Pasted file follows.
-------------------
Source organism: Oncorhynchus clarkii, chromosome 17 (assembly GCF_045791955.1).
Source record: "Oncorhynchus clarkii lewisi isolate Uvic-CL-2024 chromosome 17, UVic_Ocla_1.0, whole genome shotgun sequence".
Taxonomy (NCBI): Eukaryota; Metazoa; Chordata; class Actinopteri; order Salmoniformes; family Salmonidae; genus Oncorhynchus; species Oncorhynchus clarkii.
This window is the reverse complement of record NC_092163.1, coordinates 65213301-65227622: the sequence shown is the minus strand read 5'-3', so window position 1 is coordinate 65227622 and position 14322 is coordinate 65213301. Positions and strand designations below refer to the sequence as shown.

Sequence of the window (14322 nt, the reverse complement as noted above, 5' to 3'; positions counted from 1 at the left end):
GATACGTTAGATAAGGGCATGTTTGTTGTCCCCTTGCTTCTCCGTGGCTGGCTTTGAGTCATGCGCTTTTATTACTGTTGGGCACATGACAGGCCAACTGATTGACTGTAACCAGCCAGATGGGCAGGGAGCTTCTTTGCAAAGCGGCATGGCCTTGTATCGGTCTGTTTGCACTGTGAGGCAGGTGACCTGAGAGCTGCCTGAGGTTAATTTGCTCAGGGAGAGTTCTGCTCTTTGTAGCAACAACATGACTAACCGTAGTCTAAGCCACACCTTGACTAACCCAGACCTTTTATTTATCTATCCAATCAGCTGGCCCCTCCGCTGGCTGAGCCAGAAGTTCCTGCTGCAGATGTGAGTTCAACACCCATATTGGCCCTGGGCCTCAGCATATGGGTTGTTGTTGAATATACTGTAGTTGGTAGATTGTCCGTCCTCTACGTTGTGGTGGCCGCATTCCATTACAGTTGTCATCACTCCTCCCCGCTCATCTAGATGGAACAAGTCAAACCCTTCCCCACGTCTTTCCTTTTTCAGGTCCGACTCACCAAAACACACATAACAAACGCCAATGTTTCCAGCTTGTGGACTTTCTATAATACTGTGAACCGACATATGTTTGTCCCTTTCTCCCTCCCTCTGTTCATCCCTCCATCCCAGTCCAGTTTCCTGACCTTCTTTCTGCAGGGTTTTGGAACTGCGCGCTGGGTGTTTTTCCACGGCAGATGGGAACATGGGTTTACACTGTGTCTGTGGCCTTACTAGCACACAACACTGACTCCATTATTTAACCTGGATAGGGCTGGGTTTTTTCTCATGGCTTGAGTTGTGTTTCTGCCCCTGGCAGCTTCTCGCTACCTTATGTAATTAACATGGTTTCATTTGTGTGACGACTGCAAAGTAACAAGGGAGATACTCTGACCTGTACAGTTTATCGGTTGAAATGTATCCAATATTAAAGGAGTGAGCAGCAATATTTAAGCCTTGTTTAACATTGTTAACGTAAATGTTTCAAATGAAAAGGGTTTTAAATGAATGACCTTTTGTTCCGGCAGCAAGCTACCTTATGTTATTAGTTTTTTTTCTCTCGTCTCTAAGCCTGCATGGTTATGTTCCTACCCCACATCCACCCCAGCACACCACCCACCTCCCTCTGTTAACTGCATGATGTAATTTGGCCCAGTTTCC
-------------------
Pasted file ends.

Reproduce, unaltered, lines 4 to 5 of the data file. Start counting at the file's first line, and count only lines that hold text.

This window is the reverse complement of record NC_092163.1, coordinates 65213301-65227622: the sequence shown is the minus strand read 5'-3', so window position 1 is coordinate 65227622 and position 14322 is coordinate 65213301. Positions and strand designations below refer to the sequence as shown.

Sequence of the window (14322 nt, the reverse complement as noted above, 5' to 3'; positions counted from 1 at the left end):